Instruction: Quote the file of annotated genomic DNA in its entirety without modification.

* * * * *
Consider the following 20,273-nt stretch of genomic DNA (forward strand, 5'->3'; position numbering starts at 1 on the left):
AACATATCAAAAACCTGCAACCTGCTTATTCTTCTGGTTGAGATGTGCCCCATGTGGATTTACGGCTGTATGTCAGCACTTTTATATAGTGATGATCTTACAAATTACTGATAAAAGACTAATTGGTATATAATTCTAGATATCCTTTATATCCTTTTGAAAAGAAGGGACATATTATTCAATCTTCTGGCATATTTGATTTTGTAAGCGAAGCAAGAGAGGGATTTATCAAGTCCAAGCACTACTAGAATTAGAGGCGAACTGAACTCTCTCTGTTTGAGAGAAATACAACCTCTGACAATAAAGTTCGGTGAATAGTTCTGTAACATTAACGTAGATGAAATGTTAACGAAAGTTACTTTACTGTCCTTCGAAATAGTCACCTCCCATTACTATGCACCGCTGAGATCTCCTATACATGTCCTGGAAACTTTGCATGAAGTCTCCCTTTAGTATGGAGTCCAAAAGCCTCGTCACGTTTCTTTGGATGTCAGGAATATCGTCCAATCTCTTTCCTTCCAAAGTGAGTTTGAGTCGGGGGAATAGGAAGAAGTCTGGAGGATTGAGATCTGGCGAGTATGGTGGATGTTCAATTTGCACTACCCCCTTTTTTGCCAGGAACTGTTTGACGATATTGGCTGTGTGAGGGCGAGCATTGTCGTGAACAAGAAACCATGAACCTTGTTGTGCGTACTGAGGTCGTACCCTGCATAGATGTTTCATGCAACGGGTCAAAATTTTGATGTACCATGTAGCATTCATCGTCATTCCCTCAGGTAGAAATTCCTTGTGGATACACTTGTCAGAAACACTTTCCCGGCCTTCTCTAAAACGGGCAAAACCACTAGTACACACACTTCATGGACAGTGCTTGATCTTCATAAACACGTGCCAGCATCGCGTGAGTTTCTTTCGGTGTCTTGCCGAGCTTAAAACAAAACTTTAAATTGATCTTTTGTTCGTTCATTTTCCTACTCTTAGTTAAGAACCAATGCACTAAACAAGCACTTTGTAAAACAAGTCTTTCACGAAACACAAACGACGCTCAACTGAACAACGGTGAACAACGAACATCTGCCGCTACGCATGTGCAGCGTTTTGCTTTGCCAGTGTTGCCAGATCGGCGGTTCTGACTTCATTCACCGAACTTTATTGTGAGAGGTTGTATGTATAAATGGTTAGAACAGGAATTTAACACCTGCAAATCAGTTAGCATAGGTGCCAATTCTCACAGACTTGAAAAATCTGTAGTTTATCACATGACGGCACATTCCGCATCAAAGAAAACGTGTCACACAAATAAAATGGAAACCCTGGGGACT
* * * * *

Consider the following 20,273-nt stretch of genomic DNA (forward strand, 5'->3'; position numbering starts at 1 on the left):
AACATATCAAAAACCTGCAACCTGCTTATTCTTCTGGTTGAGATGTGCCCCATGTGGATTTACGGCTGTATGTCAGCACTTTTATATAGTGATGATCTTACAAATTACTGATAAAAGACTAATTGGTATATAATTCTAGATATCCTTTATATCCTTTTGAAAAGAAGGGACATATTATTCAATCTTCTGGCATATTTGATTTTGTAAGCGAAGCAAGAGAGGGATTTATCAAGTCCAAGCACTACTAGAATTAGAGGCGAACTGAACTCTCTCTGTTTGAGAGAAATACAACCTCTGACAATAAAGTTCGGTGAATAGTTCTGTAACATTAACGTAGATGAAATGTTAACGAAAGTTACTTTACTGTCCTTCGAAATAGTCACCTCCCATTACTATGCACCGCTGAGATCTCCTATACATGTCCTGGAAACTTTGCATGAAGTCTCCCTTTAGTATGGAGTCCAAAAGCCTCGTCACGTTTCTTTGGATGTCAGGAATATCGTCCAATCTCTTTCCTTCCAAAGTGAGTTTGAGTCGGGGGAATAGGAAGAAGTCTGGAGGATTGAGATCTGGCGAGTATGGTGGATGTTCAATTTGCACTACCCCCTTTTTTGCCAGGAACTGTTTGACGATATTGGCTGTGTGAGGGCGAGCATTGTCGTGAACAAGAAACCATGAACCTTGTTGTGCGTACTGAGGTCGTACCCTGCATAGATGTTTCATGCAACGGGTCAAAATTTTGATGTACCATGTAGCATTCATCGTCATTCCCTCAGGTAGAAATTCCTTGTGGATACACTTGTCAGAAACACTTTCCCGGCCTTCTCTAAAACGGGCAAAACCACTAGTACACACACTTCATGGACAGTGCTTGATCTTCATAAACACGTGCCAGCATCGCGTGAGTTTCTTTCGGTGTCTTGCCGAGCTTAAAACAAAACTTTAAATTGATCTTTTGTTCGTTCATTTTCCTACTCTTAGTTAAGAACCAATGCACTAAACAAGCACTTTGTAAAACAAGTCTTTCACGAAACACAAACGACGCTCAACTGAACAACGGTGAACAACGAACATCTGCCGCTACGCATGTGCAGCGTTTTGCTTTGCCAGTGTTGCCAGATCGGCGGTTCTGACTTCATTCACCGAACTTTATTGTGAGAGGTTGTATGTATAAATGGTTAGAACAGGAATTTAACACCTGCAAATCAGTTAGCATAGGTGCCAATTCTCACAGACTTGAAAAATCTGTAGTTTATCACATGACGGCACATTCCGCATCAAAGAAAACGTGTCACACAAATAAAATGGAAACCCTGGGGACT